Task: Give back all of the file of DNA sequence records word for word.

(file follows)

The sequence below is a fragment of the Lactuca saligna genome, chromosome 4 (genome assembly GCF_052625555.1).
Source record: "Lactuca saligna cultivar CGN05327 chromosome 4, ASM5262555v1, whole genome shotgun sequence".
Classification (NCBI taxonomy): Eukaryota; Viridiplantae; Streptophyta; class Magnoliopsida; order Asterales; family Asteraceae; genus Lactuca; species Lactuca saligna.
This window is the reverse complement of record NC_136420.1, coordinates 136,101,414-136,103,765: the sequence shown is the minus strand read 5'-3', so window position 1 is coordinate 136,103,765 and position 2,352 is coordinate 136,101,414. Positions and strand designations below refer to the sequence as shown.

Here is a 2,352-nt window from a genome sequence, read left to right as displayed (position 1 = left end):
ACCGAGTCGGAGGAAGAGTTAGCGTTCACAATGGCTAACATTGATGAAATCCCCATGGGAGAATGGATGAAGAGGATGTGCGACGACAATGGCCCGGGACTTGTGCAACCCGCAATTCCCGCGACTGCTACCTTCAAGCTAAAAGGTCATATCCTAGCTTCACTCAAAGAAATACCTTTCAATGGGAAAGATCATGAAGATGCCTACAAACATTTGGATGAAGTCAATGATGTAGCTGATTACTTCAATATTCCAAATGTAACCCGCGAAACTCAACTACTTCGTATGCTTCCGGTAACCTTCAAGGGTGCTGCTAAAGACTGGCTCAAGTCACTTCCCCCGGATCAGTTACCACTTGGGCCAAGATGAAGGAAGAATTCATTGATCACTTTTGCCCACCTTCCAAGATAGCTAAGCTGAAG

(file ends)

The sequence below is a fragment of the Lactuca saligna genome, chromosome 4 (genome assembly GCF_052625555.1).
Source record: "Lactuca saligna cultivar CGN05327 chromosome 4, ASM5262555v1, whole genome shotgun sequence".
Classification (NCBI taxonomy): Eukaryota; Viridiplantae; Streptophyta; class Magnoliopsida; order Asterales; family Asteraceae; genus Lactuca; species Lactuca saligna.
This window is the reverse complement of record NC_136420.1, coordinates 136,101,414-136,103,765: the sequence shown is the minus strand read 5'-3', so window position 1 is coordinate 136,103,765 and position 2,352 is coordinate 136,101,414. Positions and strand designations below refer to the sequence as shown.

Here is a 2,352-nt window from a genome sequence, read left to right as displayed (position 1 = left end):
ACCGAGTCGGAGGAAGAGTTAGCGTTCACAATGGCTAACATTGATGAAATCCCCATGGGAGAATGGATGAAGAGGATGTGCGACGACAATGGCCCGGGACTTGTGCAACCCGCAATTCCCGCGACTGCTACCTTCAAGCTAAAAGGTCATATCCTAGCTTCACTCAAAGAAATACCTTTCAATGGGAAAGATCATGAAGATGCCTACAAACATTTGGATGAAGTCAATGATGTAGCTGATTACTTCAATATTCCAAATGTAACCCGCGAAACTCAACTACTTCGTATGCTTCCGGTAACCTTCAAGGGTGCTGCTAAAGACTGGCTCAAGTCACTTCCCCCGGATCAGTTACCACTTGGGCCAAGATGAAGGAAGAATTCATTGATCACTTTTGCCCACCTTCCAAGATAGCTAAGCTGAAG